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The male looks very similar to a male hummingbird, in stunning jewel tones.

But it’s not just sunbirds who appreciate the nectar (and fight over it)…

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Cape weaver enjoying a sweet treat.

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Male sunbird (left) and Cape white-eye (right) having a shouting contest.

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Southern masked weaver has a drink while Cape bulbul demands his turn.

And water doesn’t just attract birds to the garden – by happy accident, I discovered a few weeks ago that if you put a wet branch or leaf in front of a Cape Dwarf Chameleon, it’ll lick the water off it:

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Lick!

So now, every time I find a chameleon, I offer him a drop of water on a leaf…

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Ooh, a wet leaf… 

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Slurp!

So much fun! (And much easier than trying to catch grasshoppers to feed to them…)

I had another happy discovery this weekend. I’m trying to make a wildlife area at the bottom of the garden, but my new indigenous plants need some extra water to help them get settled in, so I turned on the sprinkler and sat outside for a while….

wildlife enjoying water in my garden
Just sprinkling the garden…

Almost immediately, over a dozen Cape White-Eyes flew in and started hopping from branch to branch under the spray of the sprinkler, fluffing up their feathers, preening, shaking, and enjoying a good shower:

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Fluffy white-eyes!

Luckily I have a good zoom on my new camera, as white-eyes are tiny and these were down at the very bottom of the garden, but I managed to get a little video for you to enjoy:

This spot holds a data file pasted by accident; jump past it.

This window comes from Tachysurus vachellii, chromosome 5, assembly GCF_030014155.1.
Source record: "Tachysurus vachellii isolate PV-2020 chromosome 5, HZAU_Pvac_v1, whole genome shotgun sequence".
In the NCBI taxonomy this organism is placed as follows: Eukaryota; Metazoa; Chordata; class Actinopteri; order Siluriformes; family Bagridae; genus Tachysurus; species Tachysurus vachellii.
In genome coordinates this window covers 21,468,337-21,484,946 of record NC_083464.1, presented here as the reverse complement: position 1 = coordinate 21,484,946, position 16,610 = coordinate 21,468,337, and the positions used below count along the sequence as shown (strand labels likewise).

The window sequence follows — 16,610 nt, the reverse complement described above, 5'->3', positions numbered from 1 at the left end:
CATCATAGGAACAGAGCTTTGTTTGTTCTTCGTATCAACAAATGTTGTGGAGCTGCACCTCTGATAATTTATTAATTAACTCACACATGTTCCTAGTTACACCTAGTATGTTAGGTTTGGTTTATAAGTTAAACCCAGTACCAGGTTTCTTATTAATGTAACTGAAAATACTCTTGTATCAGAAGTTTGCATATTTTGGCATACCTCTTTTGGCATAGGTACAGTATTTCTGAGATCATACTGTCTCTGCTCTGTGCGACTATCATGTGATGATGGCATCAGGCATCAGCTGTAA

For the best experience, play the video at Full 1080p HD quality and fullscreen it.

Aren’t they sweet?

I hope you enjoyed another glimpse into my local wildlife – I’ll have more to share with you once I’ve had a chance to go through the past few months of photos. :)

And if you’d like to encourage more wildlife into your own garden, I suggest adding a bird bath, a pond, or a water feature – it really works!

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South Africa wildlife V: baby Chameleons!

I had a truly magical wildlife experience last week, and I just had to share it with you. Every day, I check the bushes in my garden for Cape Dwarf Chameleons – they’ve been absent for the past year, but made up for it when they finally returned last week, as I got to spend a day with 6 teeny tiny newborn baby chameleons who were each barely an inch long (excluding tail)!

If you’re short on time, here’s a collage of my baby chameleon photos:

baby chameleons

And scroll to the end of this post if you’d like to see my baby chameleon video. But, if you have the time, let me share some bigger photos and more details with you first:

__(‘Read the rest of this entry »’)

Comments (15)

Borneo Wildlife

I thought you’d like to see some of the animals I saw on my trip to Malaysian Borneo last month! As this is a craft (and wildlife) blog, I’m keeping this post to just my wildlife photos, but, if you’re interested in knowing more about my trip, I’ve written it up separately as a travel journal with lots more pics: A Bornean Adventure.

We were privileged to get to watch these two rescued orphan orangutan babies in training. Once they’re old enough and have learned how to survive in the wild, they’ll be released back into the forest. (I’ve written more about the orangutan rescue and rehabilitation in my travel journal.)

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But, although this would have been enough, we saw far more than just orangutans…

__(‘Read the rest of this entry »’)

Comments (15)

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    June Gilbank